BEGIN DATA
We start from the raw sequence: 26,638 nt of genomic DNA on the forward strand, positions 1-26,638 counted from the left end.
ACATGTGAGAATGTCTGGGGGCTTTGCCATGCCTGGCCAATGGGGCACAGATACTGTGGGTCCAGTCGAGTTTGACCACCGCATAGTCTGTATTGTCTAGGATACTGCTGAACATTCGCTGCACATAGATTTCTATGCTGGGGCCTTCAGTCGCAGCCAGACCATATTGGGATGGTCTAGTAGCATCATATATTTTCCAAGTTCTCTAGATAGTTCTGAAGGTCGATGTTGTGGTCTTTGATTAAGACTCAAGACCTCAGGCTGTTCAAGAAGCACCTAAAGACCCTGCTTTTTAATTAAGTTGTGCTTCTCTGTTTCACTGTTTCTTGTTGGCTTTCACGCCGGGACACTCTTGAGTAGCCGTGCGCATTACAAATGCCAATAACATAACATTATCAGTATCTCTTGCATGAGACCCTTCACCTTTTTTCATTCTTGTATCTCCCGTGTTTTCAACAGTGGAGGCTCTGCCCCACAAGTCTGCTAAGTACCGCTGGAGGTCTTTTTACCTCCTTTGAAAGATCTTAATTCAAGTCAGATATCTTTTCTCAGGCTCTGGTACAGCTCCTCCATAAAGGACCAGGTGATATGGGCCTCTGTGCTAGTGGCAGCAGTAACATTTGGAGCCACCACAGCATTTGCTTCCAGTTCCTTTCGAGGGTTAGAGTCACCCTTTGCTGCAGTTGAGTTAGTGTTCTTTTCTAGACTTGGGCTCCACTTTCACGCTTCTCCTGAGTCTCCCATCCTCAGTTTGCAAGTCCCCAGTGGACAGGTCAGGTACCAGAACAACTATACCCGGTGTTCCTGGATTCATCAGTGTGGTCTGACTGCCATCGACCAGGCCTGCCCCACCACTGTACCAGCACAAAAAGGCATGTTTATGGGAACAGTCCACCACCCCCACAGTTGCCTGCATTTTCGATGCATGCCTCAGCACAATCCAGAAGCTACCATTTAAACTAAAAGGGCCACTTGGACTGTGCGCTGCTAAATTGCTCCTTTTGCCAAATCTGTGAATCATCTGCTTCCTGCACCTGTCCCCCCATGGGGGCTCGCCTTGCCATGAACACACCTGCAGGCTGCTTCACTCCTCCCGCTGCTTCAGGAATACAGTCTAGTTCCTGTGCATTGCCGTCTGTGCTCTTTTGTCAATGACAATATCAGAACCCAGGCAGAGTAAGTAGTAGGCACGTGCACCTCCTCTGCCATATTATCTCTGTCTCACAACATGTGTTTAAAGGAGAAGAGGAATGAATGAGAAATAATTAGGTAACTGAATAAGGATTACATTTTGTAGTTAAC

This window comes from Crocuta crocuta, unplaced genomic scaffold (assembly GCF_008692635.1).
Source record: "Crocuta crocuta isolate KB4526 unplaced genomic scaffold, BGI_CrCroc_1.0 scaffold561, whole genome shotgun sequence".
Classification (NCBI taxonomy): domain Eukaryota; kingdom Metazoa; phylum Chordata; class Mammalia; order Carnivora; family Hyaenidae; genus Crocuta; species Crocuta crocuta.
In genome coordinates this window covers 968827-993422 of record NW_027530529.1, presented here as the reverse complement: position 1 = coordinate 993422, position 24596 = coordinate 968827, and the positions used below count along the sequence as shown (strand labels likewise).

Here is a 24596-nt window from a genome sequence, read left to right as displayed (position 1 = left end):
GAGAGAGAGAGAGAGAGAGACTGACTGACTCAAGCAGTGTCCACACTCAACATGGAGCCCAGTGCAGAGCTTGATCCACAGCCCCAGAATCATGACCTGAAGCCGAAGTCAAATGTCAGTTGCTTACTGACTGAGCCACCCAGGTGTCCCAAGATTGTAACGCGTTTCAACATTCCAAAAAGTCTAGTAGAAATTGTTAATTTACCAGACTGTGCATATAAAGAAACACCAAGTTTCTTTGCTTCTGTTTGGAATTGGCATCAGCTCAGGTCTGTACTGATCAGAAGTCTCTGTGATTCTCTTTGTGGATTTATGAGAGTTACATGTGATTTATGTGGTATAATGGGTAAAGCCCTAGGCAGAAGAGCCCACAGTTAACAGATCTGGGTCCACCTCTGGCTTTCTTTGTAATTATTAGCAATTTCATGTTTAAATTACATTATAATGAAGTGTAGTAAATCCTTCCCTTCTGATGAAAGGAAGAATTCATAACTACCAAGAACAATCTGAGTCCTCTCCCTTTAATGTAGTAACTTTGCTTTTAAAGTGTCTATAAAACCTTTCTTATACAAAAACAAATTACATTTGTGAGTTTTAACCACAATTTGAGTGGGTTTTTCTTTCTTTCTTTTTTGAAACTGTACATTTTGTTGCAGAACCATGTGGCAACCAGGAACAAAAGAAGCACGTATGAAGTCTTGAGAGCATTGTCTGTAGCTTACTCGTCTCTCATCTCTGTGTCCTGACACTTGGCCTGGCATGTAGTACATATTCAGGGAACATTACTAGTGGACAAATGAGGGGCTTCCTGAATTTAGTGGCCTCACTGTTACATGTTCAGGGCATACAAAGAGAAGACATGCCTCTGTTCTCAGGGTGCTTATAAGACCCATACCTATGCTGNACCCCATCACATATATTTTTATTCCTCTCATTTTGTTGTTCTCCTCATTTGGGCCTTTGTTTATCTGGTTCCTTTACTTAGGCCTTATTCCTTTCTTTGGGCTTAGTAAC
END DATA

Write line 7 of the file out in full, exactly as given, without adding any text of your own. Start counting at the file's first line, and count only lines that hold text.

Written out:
Here is a 24596-nt window from a genome sequence, read left to right as displayed (position 1 = left end):